Providing housing for all people of all income levels along our coastline is critically important. We see a lot of people who have to take long bus rides to get to work in the coastal areas. It is a public access issue, and also an environmental justice issue, to ensure that people who work in those communities are able to live in those communities. The challenge is to increase density along the coastline while at the same time protecting our sensitive coastal resources.

It’s also important to create transit connections to get people to the coast who may not be able to afford to drive there. I recently met with Santa Monica City Manager Rick Cole and Planning Director David Martin, as well as Los Angeles Councilmember Mike Bonin and Planning Director Vince Bertoni, about the possibility of opening up access to urban beach areas by connecting the Expo Line to shuttle systems, bike-share programs, and other mass transit programs.

In some of the more rural areas along the coast, it’s been a challenge to increase density just because of water availability and other infrastructure requirements.

What state legislation are you now monitoring that could materially impact the work of the Coastal Commission going forward?

Our budget over the years has been pretty lean. Last year, the governor and Legislature provided an additional $3 million to our baseline funding to help with our local coastal program work, which was very helpful. But we still do not have adequate staffing to efficiently and effectively deal with some specific issue areas.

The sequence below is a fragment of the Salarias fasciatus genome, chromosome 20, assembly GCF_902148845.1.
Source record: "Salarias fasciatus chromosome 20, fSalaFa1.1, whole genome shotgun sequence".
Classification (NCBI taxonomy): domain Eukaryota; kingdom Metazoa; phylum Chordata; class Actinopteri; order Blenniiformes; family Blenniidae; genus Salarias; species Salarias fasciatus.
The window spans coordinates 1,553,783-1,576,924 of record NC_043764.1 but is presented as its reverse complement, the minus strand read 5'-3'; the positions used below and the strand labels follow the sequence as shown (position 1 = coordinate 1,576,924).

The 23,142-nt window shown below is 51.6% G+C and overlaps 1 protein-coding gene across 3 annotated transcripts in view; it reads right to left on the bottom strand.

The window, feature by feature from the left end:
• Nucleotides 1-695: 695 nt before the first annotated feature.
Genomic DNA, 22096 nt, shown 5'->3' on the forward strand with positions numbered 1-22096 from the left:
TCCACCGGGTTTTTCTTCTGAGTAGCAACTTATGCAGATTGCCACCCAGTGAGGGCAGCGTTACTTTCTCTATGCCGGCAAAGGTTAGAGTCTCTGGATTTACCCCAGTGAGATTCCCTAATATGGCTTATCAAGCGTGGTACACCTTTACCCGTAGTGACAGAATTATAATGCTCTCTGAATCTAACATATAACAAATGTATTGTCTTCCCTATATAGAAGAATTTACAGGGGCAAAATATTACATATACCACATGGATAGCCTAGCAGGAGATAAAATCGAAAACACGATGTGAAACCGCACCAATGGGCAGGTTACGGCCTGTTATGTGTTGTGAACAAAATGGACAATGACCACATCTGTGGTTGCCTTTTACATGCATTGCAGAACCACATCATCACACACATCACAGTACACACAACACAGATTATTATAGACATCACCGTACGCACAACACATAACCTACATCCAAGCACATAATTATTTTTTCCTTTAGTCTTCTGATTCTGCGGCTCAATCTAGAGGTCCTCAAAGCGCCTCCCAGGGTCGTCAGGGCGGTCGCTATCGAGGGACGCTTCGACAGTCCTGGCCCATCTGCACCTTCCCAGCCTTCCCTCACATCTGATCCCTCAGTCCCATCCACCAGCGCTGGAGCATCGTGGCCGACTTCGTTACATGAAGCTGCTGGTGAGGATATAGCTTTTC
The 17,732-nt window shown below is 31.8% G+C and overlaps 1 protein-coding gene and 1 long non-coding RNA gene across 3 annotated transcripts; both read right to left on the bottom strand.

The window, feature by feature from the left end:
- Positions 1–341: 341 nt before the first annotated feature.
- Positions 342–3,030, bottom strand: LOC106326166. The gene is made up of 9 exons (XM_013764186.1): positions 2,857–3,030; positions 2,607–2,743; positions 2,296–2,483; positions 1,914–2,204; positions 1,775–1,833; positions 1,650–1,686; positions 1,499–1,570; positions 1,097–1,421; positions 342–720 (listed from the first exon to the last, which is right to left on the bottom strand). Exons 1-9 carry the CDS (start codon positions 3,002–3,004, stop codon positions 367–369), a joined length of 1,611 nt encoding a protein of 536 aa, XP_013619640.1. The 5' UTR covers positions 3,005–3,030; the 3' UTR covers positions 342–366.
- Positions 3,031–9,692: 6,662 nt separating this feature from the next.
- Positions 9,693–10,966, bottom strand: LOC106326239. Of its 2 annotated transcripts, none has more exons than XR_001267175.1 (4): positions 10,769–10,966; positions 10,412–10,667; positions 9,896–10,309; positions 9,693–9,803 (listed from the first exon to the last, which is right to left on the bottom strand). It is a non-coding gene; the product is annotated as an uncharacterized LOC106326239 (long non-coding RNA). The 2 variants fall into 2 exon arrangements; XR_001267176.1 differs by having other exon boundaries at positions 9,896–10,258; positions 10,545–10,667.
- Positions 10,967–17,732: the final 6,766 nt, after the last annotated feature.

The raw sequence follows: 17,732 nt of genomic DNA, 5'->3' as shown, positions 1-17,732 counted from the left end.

For example, we have one geologist, one coastal engineer, and three ecologists for the entire state of California. They simply cannot cover all of our workload. It creates a pinch point and slows down processing of planning and permitting items. .

Increased funding for staffing would be helpful and would increase our efficiency. When the state increased the budget for our planning staff, we were able to show significant decreases in the processing time for coastal development permits, and more importantly, for local coastal program amendments. 

Lastly, if you agreed to another TPR interview in 2018, what successes would you hope to share at that time regarding the commission’s efforts?